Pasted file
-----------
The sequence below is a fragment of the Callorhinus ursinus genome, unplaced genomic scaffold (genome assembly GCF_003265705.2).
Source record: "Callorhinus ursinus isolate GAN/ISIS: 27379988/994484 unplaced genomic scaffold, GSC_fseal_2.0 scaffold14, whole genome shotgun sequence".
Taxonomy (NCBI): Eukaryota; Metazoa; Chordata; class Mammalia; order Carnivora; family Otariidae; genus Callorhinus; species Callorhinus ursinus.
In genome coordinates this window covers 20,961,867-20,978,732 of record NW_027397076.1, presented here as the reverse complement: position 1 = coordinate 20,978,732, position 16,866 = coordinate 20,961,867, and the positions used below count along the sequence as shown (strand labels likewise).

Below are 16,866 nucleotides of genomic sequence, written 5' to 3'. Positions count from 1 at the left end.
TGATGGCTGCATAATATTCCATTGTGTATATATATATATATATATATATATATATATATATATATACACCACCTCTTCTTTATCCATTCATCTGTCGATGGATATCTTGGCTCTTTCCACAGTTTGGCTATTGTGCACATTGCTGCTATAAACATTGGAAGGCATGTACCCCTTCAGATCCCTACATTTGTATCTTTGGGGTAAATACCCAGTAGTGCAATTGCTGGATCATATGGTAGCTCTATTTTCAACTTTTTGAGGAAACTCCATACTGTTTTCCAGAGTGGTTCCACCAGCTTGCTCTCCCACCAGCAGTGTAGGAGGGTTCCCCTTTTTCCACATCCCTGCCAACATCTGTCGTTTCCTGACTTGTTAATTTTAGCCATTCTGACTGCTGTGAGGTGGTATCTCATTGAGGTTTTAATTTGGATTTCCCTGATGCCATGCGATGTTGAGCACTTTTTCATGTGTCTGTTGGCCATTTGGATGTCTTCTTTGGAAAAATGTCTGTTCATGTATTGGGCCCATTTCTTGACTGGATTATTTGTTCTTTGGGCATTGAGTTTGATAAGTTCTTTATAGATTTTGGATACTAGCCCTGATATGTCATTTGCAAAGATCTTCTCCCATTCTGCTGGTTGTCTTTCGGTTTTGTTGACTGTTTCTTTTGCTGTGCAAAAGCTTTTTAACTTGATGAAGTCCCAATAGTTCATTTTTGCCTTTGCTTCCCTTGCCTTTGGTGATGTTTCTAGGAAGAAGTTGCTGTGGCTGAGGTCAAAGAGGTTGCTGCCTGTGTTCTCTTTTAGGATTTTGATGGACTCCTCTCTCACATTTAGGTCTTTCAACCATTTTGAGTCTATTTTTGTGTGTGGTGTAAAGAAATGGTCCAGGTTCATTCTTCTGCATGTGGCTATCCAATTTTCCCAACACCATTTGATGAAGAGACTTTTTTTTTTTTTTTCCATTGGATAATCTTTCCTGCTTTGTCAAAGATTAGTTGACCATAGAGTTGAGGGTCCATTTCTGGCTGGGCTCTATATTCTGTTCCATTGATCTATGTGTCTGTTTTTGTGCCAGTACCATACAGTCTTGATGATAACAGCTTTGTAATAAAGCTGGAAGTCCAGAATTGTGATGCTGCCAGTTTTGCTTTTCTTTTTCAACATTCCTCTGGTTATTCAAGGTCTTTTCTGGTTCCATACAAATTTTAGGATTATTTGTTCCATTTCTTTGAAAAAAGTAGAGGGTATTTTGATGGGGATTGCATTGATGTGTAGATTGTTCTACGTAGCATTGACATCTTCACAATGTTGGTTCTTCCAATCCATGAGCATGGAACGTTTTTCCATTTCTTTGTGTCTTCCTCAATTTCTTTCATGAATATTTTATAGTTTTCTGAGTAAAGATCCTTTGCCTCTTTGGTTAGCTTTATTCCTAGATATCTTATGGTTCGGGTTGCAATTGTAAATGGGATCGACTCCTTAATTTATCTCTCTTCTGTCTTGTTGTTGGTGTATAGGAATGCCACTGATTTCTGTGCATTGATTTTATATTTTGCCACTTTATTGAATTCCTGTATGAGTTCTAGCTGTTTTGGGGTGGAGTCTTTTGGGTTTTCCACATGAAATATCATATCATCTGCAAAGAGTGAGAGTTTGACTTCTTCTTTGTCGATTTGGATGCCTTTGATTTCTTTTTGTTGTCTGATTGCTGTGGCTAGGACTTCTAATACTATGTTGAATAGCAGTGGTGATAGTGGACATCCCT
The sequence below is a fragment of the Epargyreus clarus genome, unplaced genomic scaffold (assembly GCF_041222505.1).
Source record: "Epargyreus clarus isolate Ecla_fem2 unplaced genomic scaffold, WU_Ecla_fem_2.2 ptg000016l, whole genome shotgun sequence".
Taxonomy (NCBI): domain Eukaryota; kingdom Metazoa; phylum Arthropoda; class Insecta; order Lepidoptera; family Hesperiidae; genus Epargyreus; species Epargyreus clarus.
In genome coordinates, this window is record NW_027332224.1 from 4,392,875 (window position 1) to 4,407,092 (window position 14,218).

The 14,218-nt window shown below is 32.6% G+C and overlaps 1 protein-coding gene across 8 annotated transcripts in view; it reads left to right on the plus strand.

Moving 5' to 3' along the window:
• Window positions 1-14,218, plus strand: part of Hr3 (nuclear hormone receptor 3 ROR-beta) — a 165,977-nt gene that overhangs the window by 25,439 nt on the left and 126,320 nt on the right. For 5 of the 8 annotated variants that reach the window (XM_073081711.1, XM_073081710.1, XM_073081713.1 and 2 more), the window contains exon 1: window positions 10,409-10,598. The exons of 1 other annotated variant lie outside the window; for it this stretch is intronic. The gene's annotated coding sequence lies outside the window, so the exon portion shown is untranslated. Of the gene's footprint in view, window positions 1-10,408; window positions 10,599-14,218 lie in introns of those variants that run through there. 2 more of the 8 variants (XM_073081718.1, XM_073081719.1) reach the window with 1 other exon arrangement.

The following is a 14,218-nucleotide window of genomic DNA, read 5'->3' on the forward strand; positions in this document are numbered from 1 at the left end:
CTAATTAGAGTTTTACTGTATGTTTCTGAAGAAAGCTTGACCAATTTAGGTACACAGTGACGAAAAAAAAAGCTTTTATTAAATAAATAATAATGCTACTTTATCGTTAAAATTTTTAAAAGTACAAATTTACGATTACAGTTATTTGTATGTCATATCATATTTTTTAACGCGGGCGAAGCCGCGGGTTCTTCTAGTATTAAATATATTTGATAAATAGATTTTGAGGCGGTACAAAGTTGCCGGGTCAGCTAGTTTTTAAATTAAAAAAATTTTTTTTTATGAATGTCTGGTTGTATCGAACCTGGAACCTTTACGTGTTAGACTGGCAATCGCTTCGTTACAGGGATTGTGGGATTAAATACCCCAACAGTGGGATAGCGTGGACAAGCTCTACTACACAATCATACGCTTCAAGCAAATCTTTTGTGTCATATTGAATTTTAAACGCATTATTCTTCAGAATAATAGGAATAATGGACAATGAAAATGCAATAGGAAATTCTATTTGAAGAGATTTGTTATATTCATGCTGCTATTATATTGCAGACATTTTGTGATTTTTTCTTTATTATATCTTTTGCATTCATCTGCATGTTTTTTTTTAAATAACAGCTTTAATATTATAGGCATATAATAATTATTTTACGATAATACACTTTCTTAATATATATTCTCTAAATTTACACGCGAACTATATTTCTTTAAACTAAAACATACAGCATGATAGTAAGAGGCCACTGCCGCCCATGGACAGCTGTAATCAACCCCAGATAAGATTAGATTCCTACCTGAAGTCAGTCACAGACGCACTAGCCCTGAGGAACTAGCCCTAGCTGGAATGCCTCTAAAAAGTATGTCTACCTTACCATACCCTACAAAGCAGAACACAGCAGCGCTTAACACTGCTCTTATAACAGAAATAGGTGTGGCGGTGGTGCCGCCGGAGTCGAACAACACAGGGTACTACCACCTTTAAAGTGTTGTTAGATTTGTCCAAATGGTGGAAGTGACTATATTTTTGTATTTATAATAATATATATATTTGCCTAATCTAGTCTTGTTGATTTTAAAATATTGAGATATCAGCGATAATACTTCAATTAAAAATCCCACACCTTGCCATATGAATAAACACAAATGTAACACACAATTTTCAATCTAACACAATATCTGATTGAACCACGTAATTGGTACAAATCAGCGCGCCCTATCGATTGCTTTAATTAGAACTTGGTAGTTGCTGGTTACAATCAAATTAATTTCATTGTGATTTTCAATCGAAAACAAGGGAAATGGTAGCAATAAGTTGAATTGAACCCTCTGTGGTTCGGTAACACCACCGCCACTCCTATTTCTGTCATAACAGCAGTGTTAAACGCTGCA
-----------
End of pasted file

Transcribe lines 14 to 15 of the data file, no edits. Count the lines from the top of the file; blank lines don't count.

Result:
The following is a 14,218-nucleotide window of genomic DNA, read 5'->3' on the forward strand; positions in this document are numbered from 1 at the left end:
CTAATTAGAGTTTTACTGTATGTTTCTGAAGAAAGCTTGACCAATTTAGGTACACAGTGACGAAAAAAAAAGCTTTTATTAAATAAATAATAATGCTACTTTATCGTTAAAATTTTTAAAAGTACAAATTTACGATTACAGTTATTTGTATGTCATATCATATTTTTTAACGCGGGCGAAGCCGCGGGTTCTTCTAGTATTAAATATATTTGATAAATAGATTTTGAGGCGGTACAAAGTTGCCGGGTCAGCTAGTTTTTAAATTAAAAAAATTTTTTTTTATGAATGTCTGGTTGTATCGAACCTGGAACCTTTACGTGTTAGACTGGCAATCGCTTCGTTACAGGGATTGTGGGATTAAATACCCCAACAGTGGGATAGCGTGGACAAGCTCTACTACACAATCATACGCTTCAAGCAAATCTTTTGTGTCATATTGAATTTTAAACGCATTATTCTTCAGAATAATAGGAATAATGGACAATGAAAATGCAATAGGAAATTCTATTTGAAGAGATTTGTTATATTCATGCTGCTATTATATTGCAGACATTTTGTGATTTTTTCTTTATTATATCTTTTGCATTCATCTGCATGTTTTTTTTTAAATAACAGCTTTAATATTATAGGCATATAATAATTATTTTACGATAATACACTTTCTTAATATATATTCTCTAAATTTACACGCGAACTATATTTCTTTAAACTAAAACATACAGCATGATAGTAAGAGGCCACTGCCGCCCATGGACAGCTGTAATCAACCCCAGATAAGATTAGATTCCTACCTGAAGTCAGTCACAGACGCACTAGCCCTGAGGAACTAGCCCTAGCTGGAATGCCTCTAAAAAGTATGTCTACCTTACCATACCCTACAAAGCAGAACACAGCAGCGCTTAACACTGCTCTTATAACAGAAATAGGTGTGGCGGTGGTGCCGCCGGAGTCGAACAACACAGGGTACTACCACCTTTAAAGTGTTGTTAGATTTGTCCAAATGGTGGAAGTGACTATATTTTTGTATTTATAATAATATATATATTTGCCTAATCTAGTCTTGTTGATTTTAAAATATTGAGATATCAGCGATAATACTTCAATTAAAAATCCCACACCTTGCCATATGAATAAACACAAATGTAACACACAATTTTCAATCTAACACAATATCTGATTGAACCACGTAATTGGTACAAATCAGCGCGCCCTATCGATTGCTTTAATTAGAACTTGGTAGTTGCTGGTTACAATCAAATTAATTTCATTGTGATTTTCAATCGAAAACAAGGGAAATGGTAGCAATAAGTTGAATTGAACCCTCTGTGGTTCGGTAACACCACCGCCACTCCTATTTCTGTCATAACAGCAGTGTTAAACGCTGCA